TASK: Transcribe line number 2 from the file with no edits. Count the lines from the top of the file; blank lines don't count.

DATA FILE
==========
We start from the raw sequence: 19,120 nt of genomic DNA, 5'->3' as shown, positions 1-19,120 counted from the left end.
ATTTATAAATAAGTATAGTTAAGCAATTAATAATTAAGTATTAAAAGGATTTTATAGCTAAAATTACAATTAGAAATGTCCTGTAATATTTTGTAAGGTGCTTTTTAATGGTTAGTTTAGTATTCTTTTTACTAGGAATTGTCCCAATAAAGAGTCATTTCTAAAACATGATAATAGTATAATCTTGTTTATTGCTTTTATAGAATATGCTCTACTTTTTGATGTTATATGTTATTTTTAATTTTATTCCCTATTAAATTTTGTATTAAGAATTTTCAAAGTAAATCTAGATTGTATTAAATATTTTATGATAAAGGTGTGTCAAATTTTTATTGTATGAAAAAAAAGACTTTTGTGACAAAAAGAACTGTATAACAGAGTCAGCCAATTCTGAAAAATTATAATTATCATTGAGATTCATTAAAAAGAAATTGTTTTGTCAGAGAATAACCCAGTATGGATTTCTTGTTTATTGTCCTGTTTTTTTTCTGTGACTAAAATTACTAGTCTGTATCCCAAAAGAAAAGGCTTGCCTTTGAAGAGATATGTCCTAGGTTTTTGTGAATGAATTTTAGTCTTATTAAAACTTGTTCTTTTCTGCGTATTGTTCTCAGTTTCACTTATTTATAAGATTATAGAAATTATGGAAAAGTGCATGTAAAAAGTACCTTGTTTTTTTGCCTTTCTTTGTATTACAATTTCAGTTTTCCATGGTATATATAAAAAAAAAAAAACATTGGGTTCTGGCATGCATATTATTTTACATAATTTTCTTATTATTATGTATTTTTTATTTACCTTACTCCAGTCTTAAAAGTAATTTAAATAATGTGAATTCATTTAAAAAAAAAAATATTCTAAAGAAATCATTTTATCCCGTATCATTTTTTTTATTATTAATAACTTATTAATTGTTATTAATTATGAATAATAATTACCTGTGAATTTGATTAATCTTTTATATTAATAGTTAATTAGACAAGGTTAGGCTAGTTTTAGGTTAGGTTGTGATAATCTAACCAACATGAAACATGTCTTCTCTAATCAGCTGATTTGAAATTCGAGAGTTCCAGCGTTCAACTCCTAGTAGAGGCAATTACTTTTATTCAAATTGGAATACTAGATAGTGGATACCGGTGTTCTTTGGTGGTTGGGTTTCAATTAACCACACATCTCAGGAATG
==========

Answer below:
ATTTATAAATAAGTATAGTTAAGCAATTAATAATTAAGTATTAAAAGGATTTTATAGCTAAAATTACAATTAGAAATGTCCTGTAATATTTTGTAAGGTGCTTTTTAATGGTTAGTTTAGTATTCTTTTTACTAGGAATTGTCCCAATAAAGAGTCATTTCTAAAACATGATAATAGTATAATCTTGTTTATTGCTTTTATAGAATATGCTCTACTTTTTGATGTTATATGTTATTTTTAATTTTATTCCCTATTAAATTTTGTATTAAGAATTTTCAAAGTAAATCTAGATTGTATTAAATATTTTATGATAAAGGTGTGTCAAATTTTTATTGTATGAAAAAAAAGACTTTTGTGACAAAAAGAACTGTATAACAGAGTCAGCCAATTCTGAAAAATTATAATTATCATTGAGATTCATTAAAAAGAAATTGTTTTGTCAGAGAATAACCCAGTATGGATTTCTTGTTTATTGTCCTGTTTTTTTTCTGTGACTAAAATTACTAGTCTGTATCCCAAAAGAAAAGGCTTGCCTTTGAAGAGATATGTCCTAGGTTTTTGTGAATGAATTTTAGTCTTATTAAAACTTGTTCTTTTCTGCGTATTGTTCTCAGTTTCACTTATTTATAAGATTATAGAAATTATGGAAAAGTGCATGTAAAAAGTACCTTGTTTTTTTGCCTTTCTTTGTATTACAATTTCAGTTTTCCATGGTATATATAAAAAAAAAAAAACATTGGGTTCTGGCATGCATATTATTTTACATAATTTTCTTATTATTATGTATTTTTTATTTACCTTACTCCAGTCTTAAAAGTAATTTAAATAATGTGAATTCATTTAAAAAAAAAAATATTCTAAAGAAATCATTTTATCCCGTATCATTTTTTTTATTATTAATAACTTATTAATTGTTATTAATTATGAATAATAATTACCTGTGAATTTGATTAATCTTTTATATTAATAGTTAATTAGACAAGGTTAGGCTAGTTTTAGGTTAGGTTGTGATAATCTAACCAACATGAAACATGTCTTCTCTAATCAGCTGATTTGAAATTCGAGAGTTCCAGCGTTCAACTCCTAGTAGAGGCAATTACTTTTATTCAAATTGGAATACTAGATAGTGGATACCGGTGTTCTTTGGTGGTTGGGTTTCAATTAACCACACATCTCAGGAATG